Some radical brand advice for Hillary Clinton

Ten years ago, in my “sociology phase,” I wrote a book, Women and Soap Opera: A Cultural Feminist Perspective (Greenwood Press, 1997), which argued that soap operas are empowering for women because they allow women to express high emotionality, something that is taboo in a masculine-oriented society. (Implicit in the argument was the notion that society is still predominantly tilted in favor of men.) This is the perspective of cultural feminism: that women can become empowered by enjoying traditionally female ways of expressing themselves, and by taking on traditionally feminine roles and responsibilities.

In my view, Hillary Clinton is running for president of the United States on precisely the opposite assumption: that women can become empowered by erasing the difference between themselves and men, by participating fully in masculine society, and by rejecting any kind of role definition that is masculine or feminine. In fact, if I had to think of a “brand symbol” for Hillary, it would be the pantsuit: a traditionally male outfit reshaped for women to wear. This is liberal feminism: the concept that women and men are fundamentally the same, not just equal, that there are no inherent differences between them.

Now, I could be wrong, but I suspect that Hillary Clinton is deeply wedded to the idea of gender neutrality. This is something that fundamentally defines her. And she has risen to the elite of American life by envisioning herself as able to do anything that a man can do. But ironically, her very gender neutrality is, I suspect, something that turns people off about her. As much of a front runner as she is, she is equally disdained by those who “just don’t like her,” and I suspect that her refusal to assume a traditional gender role is part of that dislike. Remember when she said that she wasn’t some woman standing by her man baking cookies? That was a huge turnoff for a lot of people who think there is something very nice about a woman standing by her man baking cookies.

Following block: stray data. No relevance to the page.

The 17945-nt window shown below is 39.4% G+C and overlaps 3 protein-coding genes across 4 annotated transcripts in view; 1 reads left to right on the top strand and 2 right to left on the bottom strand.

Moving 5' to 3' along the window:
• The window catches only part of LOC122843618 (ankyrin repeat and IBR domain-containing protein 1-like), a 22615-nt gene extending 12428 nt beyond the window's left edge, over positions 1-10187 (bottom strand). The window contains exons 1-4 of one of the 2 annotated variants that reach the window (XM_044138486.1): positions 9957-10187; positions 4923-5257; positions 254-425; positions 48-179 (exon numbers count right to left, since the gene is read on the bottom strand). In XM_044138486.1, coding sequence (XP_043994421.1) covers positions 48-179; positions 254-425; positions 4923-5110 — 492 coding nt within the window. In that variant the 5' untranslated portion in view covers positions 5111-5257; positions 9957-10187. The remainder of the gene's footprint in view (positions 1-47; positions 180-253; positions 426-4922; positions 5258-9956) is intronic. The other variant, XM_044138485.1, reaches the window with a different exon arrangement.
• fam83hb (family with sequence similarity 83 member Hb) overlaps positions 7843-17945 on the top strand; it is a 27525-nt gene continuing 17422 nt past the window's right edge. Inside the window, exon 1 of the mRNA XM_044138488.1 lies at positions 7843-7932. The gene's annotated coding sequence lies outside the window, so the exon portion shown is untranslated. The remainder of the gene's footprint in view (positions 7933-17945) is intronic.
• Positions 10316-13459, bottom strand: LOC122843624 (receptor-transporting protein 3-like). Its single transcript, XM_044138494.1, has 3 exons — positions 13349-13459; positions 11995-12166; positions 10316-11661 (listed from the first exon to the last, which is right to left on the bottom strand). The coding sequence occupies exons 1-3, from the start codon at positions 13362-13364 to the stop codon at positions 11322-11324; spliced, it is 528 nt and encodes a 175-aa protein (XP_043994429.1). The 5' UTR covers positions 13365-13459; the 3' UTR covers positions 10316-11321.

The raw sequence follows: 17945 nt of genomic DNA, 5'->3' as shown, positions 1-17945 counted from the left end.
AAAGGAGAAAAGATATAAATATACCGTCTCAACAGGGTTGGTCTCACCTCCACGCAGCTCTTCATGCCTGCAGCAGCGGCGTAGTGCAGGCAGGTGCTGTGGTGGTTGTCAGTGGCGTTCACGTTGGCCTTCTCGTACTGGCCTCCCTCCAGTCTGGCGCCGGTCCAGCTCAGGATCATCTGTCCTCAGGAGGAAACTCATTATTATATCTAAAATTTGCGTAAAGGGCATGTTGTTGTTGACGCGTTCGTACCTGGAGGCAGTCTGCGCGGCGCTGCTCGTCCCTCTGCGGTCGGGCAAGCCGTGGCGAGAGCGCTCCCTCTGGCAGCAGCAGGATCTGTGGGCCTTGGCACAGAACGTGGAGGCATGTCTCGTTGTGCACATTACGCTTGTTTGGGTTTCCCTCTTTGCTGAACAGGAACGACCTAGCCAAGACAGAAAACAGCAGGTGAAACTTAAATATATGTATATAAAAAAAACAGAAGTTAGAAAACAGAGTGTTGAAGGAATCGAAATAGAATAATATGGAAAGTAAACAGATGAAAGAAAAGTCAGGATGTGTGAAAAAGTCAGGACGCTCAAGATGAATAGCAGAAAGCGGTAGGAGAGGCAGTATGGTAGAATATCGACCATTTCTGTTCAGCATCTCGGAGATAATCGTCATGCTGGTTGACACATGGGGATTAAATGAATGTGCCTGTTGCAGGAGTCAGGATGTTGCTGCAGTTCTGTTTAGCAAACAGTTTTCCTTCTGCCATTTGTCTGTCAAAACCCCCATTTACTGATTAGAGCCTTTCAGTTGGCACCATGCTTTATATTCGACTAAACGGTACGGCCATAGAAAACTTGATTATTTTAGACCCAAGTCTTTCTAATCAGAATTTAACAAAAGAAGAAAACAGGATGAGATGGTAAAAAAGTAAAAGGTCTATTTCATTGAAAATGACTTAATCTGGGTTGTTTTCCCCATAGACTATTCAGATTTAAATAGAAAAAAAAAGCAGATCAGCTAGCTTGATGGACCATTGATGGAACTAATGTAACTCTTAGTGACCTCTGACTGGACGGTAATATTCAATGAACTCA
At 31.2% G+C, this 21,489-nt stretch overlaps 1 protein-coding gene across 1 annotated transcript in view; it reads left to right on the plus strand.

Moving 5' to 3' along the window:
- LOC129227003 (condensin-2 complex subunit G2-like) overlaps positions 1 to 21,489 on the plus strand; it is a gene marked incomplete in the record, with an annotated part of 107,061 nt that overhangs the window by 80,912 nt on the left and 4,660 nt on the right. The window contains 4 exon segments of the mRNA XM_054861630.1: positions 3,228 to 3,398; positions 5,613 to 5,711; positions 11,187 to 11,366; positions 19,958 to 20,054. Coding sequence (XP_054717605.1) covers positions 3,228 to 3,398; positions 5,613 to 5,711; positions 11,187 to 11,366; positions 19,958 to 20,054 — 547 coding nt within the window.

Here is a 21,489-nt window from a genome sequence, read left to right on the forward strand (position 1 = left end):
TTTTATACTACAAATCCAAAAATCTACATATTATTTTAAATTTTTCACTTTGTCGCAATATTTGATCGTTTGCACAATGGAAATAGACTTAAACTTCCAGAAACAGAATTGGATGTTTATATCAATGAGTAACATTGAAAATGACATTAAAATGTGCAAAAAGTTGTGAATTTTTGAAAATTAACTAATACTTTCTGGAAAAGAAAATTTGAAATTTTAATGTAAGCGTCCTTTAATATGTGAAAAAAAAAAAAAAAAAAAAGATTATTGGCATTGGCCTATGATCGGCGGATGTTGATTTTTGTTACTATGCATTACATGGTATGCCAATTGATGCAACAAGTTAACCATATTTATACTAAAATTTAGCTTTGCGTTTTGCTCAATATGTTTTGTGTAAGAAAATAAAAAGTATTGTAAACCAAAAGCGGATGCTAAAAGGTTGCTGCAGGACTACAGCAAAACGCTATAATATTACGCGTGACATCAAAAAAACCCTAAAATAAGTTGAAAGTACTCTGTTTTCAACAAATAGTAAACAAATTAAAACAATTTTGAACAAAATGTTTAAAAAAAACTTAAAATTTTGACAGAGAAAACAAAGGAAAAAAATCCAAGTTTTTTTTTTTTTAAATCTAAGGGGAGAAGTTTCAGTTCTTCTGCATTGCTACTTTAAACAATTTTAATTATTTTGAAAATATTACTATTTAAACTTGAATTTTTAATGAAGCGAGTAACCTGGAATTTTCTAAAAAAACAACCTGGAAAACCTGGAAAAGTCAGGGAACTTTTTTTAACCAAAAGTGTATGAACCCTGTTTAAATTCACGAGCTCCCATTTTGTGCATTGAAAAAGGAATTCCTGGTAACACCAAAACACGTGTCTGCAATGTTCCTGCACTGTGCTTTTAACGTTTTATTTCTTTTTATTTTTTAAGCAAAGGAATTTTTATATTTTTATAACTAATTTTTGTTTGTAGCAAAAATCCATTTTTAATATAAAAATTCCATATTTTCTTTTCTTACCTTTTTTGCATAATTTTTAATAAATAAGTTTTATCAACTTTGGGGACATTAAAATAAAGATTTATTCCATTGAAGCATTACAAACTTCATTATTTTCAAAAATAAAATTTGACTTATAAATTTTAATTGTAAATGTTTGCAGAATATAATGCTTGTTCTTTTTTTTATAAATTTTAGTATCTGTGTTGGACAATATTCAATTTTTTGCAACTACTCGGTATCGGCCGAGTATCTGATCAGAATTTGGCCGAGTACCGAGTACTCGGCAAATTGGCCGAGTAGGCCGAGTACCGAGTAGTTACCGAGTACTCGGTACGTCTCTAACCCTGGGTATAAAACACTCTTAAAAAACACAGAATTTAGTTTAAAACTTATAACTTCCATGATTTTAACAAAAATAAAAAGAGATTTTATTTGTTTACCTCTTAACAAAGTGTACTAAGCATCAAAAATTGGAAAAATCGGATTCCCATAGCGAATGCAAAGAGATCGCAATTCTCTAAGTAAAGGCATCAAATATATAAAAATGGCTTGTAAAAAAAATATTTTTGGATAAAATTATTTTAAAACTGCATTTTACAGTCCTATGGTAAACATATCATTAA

I am not saying that she shouldn’t run for President—not at all! What I am saying is that she should embrace her femininity, or at the very least show the world that she has a feminine side. She has already embraced some traditionally feminine issues/causes, such as childcare and healthcare. But she is still refusing to inhabit the female gender. She should get on television and be emotional, even shed a tear or two. I’d like to see her be a guest on more daytime television, on The View. I’d like to see her be a personal role model for women who want to achieve everything that men can, but as women not pretend men. Now THAT would be a radical turnaround for Hillary—and whether the polls show it or not, it would be a move that I think would push her into the White House.